(TibetanReview.net, Oct14’22) – In what must have come as a rude source of great irritation to a leadership obsessed with order and stability ahead of the Oct 16 commencement of the historic 20th party congress in Beijing, a solitary protestor hung two banners in China’s capital Beijing on Oct 13, calling for President Xi Jinping to be removed from office and exhorting the populace to “Be citizens, not slaves,” reported chinadigitaltimes.net Oct 13.
The incident has taken place as China’s official media sang paeans on Xi Jinping ahead of the renewal of his mandate for an unprecedented third five-year term, with an even higher status, at the upcoming party congress.
The unknown protester hung the banners from busy Sitong Bridge in Beijing’s northwestern Haidian district and lit a fire in an apparent bid to draw attention. Police later removed the banners, the report said.
The red and white hand-lettered banner at left was stated to have read: “We want food, not COVID tests; reform, not Cultural Revolution. We want freedom, not lockdowns; elections, not rulers. We want dignity, not lies. Be citizens, not slaves.”
And the banner at right was stated to have read: “Boycott classes. Boycott work. Depose the traitorous despot Xi Jinping.”
Videos of the banners, taken from different angles, have appeared widely on the websites of major international news media, including that of The Wall Street Journal, and on social media sites. The Journal has cited a witness as saying he saw the thick smoke and the unfurled banners hanging from the bridge at about 1PM local time; that police arrived shortly after he saw the smoke.
“#Haidian# tiny spark,” one Weibo user was stated to have written in the short window of time before censors closed in, alluding to a revolutionary saying made famous by Mao Zedong: “A tiny spark can set the prairie ablaze.”
The protest was stated to have ignited Weibo with commentary on the bravery of the protestor. The chinadigitaltimes.net has compiled dozens of comments, and posted a selection of them in English, such as:
“Don’t be silent, speak up. Don’t be a servant, be a brave person.”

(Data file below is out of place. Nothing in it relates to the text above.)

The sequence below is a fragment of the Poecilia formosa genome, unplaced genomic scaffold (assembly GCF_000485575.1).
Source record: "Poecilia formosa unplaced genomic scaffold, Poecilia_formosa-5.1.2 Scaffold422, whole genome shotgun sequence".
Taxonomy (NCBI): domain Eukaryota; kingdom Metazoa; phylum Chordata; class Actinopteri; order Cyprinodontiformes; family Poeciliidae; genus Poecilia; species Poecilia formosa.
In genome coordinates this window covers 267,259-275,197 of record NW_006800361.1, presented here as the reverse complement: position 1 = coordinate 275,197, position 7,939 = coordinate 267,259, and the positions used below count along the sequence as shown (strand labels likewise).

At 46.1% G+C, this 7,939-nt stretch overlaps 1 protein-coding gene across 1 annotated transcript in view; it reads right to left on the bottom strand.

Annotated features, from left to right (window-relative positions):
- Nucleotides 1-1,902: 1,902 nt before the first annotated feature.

“Courage is humanity’s most precious quality. I hope the brave one stays safe.”
“Brave one, we don’t deserve you.”
“You may strike fast, but you can’t kill every brave person.”
“I hope you are free, brave one.”
“So this country does have some brave people after all.”
Online censors have acted swiftly. The report said that a vast array of terms, some only tangentially related to the protest, were censored in its aftermath.
On Weibo, searches for “brave,” “the brave one,” “bridge,” “salute,” “Haidian,” and “hero” were stated to have only returned results from government-affiliated accounts, or “Blue V’s,” indicating intense censorship.
Weibo also banned the hashtag #Beijing. Douyin, TikTok’s Chinese sister app, restricted search results for “Beijing” to government affiliated accounts, the report said.
Searches for “Sitong Bridge” were stated to have returned next to no results across Weibo, Zhihu, Douban, and Baidu.
QQ Music was stated to have deleted all comments under the song “The Brave One” by No Party For Cao Dong.
And Apple Music has removed the song “Sitong Bridge” from its Chinese streaming service while Baidu has removed a page on the song from its digital encyclopedia.
The report cited the chinadigitaltimes.net’s Eric Liu, a former censor, as pointing out that the intensity of this round of censorship had rivaled, if not surpassed, the bout that followed Peng Shuai’s accusation that former Politburo Standing Committee member Zhang Gaoli had sexually assaulted her.